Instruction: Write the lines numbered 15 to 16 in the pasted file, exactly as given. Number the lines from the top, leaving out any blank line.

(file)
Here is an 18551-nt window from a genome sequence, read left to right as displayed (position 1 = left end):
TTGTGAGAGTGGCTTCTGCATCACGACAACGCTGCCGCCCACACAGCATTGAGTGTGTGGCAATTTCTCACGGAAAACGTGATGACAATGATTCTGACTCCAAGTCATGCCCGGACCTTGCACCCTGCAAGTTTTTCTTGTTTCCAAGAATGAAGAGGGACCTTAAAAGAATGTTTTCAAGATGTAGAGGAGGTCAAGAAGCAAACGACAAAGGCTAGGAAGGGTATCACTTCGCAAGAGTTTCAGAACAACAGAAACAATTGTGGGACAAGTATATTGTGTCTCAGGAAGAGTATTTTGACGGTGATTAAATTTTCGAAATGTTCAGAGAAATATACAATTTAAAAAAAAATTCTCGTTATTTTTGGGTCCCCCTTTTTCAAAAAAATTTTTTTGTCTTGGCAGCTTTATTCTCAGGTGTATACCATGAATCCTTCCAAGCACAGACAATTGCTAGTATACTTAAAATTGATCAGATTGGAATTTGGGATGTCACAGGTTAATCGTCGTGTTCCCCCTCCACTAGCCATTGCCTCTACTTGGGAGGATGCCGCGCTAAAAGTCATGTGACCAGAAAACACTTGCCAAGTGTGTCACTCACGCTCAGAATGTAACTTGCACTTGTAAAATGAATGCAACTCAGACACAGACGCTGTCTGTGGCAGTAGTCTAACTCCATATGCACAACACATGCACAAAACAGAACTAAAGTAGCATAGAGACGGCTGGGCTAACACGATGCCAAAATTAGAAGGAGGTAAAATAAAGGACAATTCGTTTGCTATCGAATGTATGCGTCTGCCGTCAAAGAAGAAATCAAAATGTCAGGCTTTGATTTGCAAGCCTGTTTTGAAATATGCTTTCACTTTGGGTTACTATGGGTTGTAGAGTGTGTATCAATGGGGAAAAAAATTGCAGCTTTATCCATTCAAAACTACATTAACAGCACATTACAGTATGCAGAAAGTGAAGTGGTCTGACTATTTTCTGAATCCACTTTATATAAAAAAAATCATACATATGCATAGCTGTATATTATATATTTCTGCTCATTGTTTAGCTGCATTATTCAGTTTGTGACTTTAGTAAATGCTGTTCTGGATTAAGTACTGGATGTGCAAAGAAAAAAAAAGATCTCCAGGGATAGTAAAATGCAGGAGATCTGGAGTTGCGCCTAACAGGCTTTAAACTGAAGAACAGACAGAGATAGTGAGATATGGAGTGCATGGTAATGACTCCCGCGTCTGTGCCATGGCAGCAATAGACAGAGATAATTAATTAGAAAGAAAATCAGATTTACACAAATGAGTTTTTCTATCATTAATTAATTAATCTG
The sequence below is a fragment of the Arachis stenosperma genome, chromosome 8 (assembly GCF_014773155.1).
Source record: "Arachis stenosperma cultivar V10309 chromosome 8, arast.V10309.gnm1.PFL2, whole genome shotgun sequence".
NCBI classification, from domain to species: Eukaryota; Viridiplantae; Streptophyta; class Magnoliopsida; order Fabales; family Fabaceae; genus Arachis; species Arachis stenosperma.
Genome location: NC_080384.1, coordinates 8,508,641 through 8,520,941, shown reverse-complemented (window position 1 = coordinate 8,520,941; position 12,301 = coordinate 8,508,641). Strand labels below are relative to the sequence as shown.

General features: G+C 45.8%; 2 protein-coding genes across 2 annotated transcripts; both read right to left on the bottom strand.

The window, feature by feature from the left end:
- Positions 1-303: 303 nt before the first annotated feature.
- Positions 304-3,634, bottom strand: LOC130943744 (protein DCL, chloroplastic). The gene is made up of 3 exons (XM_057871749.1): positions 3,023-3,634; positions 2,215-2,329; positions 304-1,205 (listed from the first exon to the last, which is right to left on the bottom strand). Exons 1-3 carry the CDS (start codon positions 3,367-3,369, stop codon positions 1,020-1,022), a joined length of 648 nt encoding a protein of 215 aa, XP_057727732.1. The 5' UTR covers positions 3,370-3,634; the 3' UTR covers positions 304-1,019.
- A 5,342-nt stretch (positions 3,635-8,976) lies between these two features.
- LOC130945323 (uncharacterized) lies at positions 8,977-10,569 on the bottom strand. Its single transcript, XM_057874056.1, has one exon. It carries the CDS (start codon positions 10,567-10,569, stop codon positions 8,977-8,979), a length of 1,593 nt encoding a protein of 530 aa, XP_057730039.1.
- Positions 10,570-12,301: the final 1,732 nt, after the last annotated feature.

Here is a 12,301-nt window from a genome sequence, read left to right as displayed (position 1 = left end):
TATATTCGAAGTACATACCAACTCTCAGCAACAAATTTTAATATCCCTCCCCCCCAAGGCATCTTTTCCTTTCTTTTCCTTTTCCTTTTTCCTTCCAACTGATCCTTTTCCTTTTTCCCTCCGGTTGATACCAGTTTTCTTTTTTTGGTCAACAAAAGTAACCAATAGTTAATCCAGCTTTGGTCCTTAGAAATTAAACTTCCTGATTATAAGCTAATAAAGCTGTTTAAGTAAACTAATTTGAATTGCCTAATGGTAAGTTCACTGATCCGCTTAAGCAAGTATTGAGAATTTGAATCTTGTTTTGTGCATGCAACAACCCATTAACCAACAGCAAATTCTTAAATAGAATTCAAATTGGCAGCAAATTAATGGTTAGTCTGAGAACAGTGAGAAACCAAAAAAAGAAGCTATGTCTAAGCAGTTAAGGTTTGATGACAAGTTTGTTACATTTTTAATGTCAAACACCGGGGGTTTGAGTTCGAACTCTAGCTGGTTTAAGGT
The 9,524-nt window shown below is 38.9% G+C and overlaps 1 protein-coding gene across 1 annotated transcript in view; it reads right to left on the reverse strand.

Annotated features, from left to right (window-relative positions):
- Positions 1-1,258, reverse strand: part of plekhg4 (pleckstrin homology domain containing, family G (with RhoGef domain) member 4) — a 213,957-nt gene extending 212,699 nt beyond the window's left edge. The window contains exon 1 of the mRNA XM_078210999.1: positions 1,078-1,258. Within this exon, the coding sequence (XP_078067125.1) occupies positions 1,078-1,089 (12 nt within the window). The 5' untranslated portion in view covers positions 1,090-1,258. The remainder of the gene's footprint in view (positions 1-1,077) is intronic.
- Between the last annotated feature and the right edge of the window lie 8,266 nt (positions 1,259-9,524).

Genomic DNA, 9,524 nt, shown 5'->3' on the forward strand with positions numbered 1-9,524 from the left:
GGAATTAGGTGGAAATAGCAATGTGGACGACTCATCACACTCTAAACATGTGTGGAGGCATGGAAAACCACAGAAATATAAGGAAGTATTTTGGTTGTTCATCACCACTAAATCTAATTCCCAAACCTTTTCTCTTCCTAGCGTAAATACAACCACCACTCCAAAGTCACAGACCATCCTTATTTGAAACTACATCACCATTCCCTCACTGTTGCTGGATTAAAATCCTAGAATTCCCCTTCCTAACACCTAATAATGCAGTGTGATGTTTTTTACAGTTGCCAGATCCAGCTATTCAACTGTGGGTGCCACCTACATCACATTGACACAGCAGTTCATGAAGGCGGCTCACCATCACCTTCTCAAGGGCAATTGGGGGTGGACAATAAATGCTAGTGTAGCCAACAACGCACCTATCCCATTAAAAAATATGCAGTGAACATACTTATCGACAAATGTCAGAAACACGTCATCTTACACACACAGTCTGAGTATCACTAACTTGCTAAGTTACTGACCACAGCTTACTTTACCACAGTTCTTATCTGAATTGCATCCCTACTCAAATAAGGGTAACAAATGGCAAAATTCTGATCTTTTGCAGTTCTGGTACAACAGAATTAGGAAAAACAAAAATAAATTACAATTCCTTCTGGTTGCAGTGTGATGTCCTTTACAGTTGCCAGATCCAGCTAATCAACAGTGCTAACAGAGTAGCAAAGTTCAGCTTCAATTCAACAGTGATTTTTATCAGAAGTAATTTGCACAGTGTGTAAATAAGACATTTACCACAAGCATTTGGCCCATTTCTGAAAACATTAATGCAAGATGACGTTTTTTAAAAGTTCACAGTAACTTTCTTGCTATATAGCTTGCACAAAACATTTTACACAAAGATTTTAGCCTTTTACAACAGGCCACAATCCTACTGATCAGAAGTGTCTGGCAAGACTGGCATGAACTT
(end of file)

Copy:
TATATTCGAAGTACATACCAACTCTCAGCAACAAATTTTAATATCCCTCCCCCCCAAGGCATCTTTTCCTTTCTTTTCCTTTTCCTTTTTCCTTCCAACTGATCCTTTTCCTTTTTCCCTCCGGTTGATACCAGTTTTCTTTTTTTGGTCAACAAAAGTAACCAATAGTTAATCCAGCTTTGGTCCTTAGAAATTAAACTTCCTGATTATAAGCTAATAAAGCTGTTTAAGTAAACTAATTTGAATTGCCTAATGGTAAGTTCACTGATCCGCTTAAGCAAGTATTGAGAATTTGAATCTTGTTTTGTGCATGCAACAACCCATTAACCAACAGCAAATTCTTAAATAGAATTCAAATTGGCAGCAAATTAATGGTTAGTCTGAGAACAGTGAGAAACCAAAAAAAGAAGCTATGTCTAAGCAGTTAAGGTTTGATGACAAGTTTGTTACATTTTTAATGTCAAACACCGGGGGTTTGAGTTCGAACTCTAGCTGGTTTAAGGT
The 9,524-nt window shown below is 38.9% G+C and overlaps 1 protein-coding gene across 1 annotated transcript in view; it reads right to left on the reverse strand.